• Islamabad addresses 21 out of 27 action plan items
• Global watchdog’s president praises country for progress, says it can be viewed ‘safer’
• Industries minister says blacklisting now off the table

ISLAMABAD: Pakistan will continue to remain on the grey list of the Financial Action Task Force (FATF) for another four months till February 2021 for six out of 27 unmet action plan targets on anti-money laundering and combating the financing of terrorism (AML/CFT).

“Pakistan remains in the increased monitoring list, the so-called grey list,” announced Dr Marcus Pleyer, president of Paris-based global money laundering and terrorist financing watchdog, at a virtual news conference on the conclusion of a three-day plenary in Paris.

“To date, Pakistan has made progress across all action plan items and has now largely addressed 21 of the 27 action items. As all action plan deadlines have expired, the FATF strongly urges Pakistan to swiftly complete its full action plan by February 2021,” the watchdog said in a statement. “The FATF takes note of the significant progress made on a number of action plan items,” it added.

The next plenary is due on Feb 21-26.

Pakistan welcomed the outcome, saying “this is indicative of the confidence of the FATF on the efforts of Pakistani government”.

In a statement, the finance ministry said the FATF acknowledged that Pakistan had made progress across all action

plan items and had now “largely addressed” 21 of the 27 action items. FATF has taken note of the significant progress made by Pakistan on a number of action plan items.

The industries minister, who led by the Pakistani delegation to the virtual plenary, said: “Blacklisting Pakistan was now off the table.”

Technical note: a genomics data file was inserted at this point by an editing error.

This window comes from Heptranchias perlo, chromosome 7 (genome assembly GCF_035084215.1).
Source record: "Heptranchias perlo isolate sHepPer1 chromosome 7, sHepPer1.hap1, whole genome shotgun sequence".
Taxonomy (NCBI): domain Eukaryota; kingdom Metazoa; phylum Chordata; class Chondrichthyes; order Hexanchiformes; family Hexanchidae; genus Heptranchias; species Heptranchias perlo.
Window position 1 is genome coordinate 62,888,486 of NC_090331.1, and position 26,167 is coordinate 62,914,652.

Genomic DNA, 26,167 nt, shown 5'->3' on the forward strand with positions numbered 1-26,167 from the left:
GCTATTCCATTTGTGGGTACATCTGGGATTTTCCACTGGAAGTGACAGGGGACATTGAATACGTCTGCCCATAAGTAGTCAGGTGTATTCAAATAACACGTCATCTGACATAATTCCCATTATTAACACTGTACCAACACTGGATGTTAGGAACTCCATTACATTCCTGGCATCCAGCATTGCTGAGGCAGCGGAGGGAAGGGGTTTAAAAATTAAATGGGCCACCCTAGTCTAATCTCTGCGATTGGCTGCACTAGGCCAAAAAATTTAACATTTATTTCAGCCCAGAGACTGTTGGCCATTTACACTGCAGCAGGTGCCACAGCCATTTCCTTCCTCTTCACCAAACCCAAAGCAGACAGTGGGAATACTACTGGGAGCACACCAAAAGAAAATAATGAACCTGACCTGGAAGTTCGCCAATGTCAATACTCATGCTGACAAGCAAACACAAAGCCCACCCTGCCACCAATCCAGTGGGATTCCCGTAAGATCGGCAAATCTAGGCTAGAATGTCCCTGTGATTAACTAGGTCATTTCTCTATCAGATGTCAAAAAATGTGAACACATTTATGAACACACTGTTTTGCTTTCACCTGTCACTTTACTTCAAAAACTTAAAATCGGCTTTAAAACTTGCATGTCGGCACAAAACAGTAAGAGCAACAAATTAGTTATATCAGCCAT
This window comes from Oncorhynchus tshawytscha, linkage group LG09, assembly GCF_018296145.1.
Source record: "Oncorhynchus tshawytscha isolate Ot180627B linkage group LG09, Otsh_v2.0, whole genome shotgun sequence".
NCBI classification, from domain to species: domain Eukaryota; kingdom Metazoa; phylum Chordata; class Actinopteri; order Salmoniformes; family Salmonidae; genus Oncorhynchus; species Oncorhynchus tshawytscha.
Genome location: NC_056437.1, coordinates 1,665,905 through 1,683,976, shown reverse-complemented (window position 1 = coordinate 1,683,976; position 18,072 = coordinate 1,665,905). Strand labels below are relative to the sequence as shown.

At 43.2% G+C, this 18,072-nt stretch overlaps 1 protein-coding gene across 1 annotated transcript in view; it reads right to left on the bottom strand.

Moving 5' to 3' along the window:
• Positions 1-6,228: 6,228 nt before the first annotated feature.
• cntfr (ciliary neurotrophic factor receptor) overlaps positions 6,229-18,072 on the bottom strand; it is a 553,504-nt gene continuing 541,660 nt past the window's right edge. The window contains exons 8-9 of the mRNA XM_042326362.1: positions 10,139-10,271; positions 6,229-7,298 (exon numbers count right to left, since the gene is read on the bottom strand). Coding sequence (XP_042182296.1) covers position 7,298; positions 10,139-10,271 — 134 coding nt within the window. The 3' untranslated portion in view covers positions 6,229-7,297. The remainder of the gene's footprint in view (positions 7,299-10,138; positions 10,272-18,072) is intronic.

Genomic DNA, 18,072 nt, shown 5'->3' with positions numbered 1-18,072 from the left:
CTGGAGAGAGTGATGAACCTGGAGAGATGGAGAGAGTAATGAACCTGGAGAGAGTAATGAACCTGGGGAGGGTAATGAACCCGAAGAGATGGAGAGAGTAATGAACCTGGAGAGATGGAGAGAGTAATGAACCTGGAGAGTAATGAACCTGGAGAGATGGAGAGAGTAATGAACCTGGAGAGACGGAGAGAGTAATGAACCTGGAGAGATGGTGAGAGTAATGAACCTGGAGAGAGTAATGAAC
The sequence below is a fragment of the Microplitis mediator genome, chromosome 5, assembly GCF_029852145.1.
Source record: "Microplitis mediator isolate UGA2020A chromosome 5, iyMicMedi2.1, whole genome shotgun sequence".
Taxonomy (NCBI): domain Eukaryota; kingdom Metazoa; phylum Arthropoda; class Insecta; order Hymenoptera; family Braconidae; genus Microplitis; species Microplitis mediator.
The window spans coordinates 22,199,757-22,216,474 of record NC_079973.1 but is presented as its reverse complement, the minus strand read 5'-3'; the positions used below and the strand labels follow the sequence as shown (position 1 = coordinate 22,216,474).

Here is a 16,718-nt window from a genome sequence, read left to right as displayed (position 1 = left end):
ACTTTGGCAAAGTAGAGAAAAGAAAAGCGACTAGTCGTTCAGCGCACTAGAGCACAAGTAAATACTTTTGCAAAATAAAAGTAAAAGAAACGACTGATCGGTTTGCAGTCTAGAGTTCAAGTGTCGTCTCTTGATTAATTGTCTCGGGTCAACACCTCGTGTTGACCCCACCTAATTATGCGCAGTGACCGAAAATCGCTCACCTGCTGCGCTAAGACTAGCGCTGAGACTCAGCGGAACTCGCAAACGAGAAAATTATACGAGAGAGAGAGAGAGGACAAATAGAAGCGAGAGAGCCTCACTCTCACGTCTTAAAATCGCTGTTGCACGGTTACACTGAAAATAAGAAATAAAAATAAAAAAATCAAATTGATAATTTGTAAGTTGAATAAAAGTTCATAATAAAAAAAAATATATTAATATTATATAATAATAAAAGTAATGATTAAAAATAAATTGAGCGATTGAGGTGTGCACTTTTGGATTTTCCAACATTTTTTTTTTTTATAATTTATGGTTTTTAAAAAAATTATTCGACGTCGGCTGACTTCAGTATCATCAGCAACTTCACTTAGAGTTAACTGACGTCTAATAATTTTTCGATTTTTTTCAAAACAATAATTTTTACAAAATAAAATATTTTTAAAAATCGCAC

Dr Marcus Pleyer appreciated Pakistan for having made progress on all areas and its strong commitment to complete the 27-point action plan. “It needs to do more” and carry out reforms to meet targets, he said in response to a question. He said the discussions at the plenary were confidential, but “Pakistan needs to complete six outstanding items” and report back after which FATF would send a technical team for on ground verification.

The next plenary would then decide if Pakistan had completed all the action plan points effectively and remove it from the grey list. Dr Pleyer said the process also involved Mutual Evaluation Report (MER) with Asia-Pacific Group, the FATF’s regional affiliate.

Responding to a question, Dr Pleyer explained that Pakistan had never been in the blacklist but in the grey list and based on its completion on 21 out of 27 items as largely complaint status, the country could be viewed “safer”. He, however, made it clear that six outstanding items were “very serious and risks are not over until the government of Pakistan repairs all six outstanding items”.

When asked why Pakistan’s deadlines were being extended, the FATF president said Pakistan had to be treated equally with other countries which showed progress and made commitment to do better and to repair deficiencies, but this could not go on forever either.

He said Pakistan was not being discriminated against in simultaneous reviews by FATF and APG, adding that it was all rule-based and the same rules were being followed in the case of Pakistan.

Asked if FATF would investigate reports about 44 Indian banks having suspicious transactions in terms of terror financing, Mr Pleyer said FATF was not a body to investigate but follow standard rules and research and did not comment on a specific country.